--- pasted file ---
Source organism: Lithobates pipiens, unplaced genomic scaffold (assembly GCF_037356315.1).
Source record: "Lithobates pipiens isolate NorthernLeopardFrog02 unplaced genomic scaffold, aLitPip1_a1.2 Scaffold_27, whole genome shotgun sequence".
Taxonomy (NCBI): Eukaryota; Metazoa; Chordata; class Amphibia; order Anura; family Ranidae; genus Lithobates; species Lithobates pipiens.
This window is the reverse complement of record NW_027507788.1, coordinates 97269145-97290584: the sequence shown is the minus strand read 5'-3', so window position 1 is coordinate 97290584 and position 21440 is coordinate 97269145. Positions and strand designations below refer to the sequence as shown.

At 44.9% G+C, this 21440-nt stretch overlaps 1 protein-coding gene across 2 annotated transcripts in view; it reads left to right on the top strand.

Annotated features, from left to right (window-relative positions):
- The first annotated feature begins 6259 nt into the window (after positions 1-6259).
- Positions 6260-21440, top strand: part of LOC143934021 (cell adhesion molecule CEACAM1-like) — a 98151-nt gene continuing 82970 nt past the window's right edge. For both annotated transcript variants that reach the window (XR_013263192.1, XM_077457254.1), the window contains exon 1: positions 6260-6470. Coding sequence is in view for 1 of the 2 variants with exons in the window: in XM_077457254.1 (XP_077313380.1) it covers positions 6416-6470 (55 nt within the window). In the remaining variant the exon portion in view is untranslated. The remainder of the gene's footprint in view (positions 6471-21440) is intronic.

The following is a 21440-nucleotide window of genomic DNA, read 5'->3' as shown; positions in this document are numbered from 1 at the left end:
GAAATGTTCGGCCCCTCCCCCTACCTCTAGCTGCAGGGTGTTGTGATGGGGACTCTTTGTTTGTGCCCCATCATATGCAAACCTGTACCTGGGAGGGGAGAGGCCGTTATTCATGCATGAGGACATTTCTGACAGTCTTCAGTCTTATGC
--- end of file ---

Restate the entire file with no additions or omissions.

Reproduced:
Source organism: Lithobates pipiens, unplaced genomic scaffold (assembly GCF_037356315.1).
Source record: "Lithobates pipiens isolate NorthernLeopardFrog02 unplaced genomic scaffold, aLitPip1_a1.2 Scaffold_27, whole genome shotgun sequence".
Taxonomy (NCBI): Eukaryota; Metazoa; Chordata; class Amphibia; order Anura; family Ranidae; genus Lithobates; species Lithobates pipiens.
This window is the reverse complement of record NW_027507788.1, coordinates 97269145-97290584: the sequence shown is the minus strand read 5'-3', so window position 1 is coordinate 97290584 and position 21440 is coordinate 97269145. Positions and strand designations below refer to the sequence as shown.

At 44.9% G+C, this 21440-nt stretch overlaps 1 protein-coding gene across 2 annotated transcripts in view; it reads left to right on the top strand.

Annotated features, from left to right (window-relative positions):
- The first annotated feature begins 6259 nt into the window (after positions 1-6259).
- Positions 6260-21440, top strand: part of LOC143934021 (cell adhesion molecule CEACAM1-like) — a 98151-nt gene continuing 82970 nt past the window's right edge. For both annotated transcript variants that reach the window (XR_013263192.1, XM_077457254.1), the window contains exon 1: positions 6260-6470. Coding sequence is in view for 1 of the 2 variants with exons in the window: in XM_077457254.1 (XP_077313380.1) it covers positions 6416-6470 (55 nt within the window). In the remaining variant the exon portion in view is untranslated. The remainder of the gene's footprint in view (positions 6471-21440) is intronic.

The following is a 21440-nucleotide window of genomic DNA, read 5'->3' as shown; positions in this document are numbered from 1 at the left end:
GAAATGTTCGGCCCCTCCCCCTACCTCTAGCTGCAGGGTGTTGTGATGGGGACTCTTTGTTTGTGCCCCATCATATGCAAACCTGTACCTGGGAGGGGAGAGGCCGTTATTCATGCATGAGGACATTTCTGACAGTCTTCAGTCTTATGC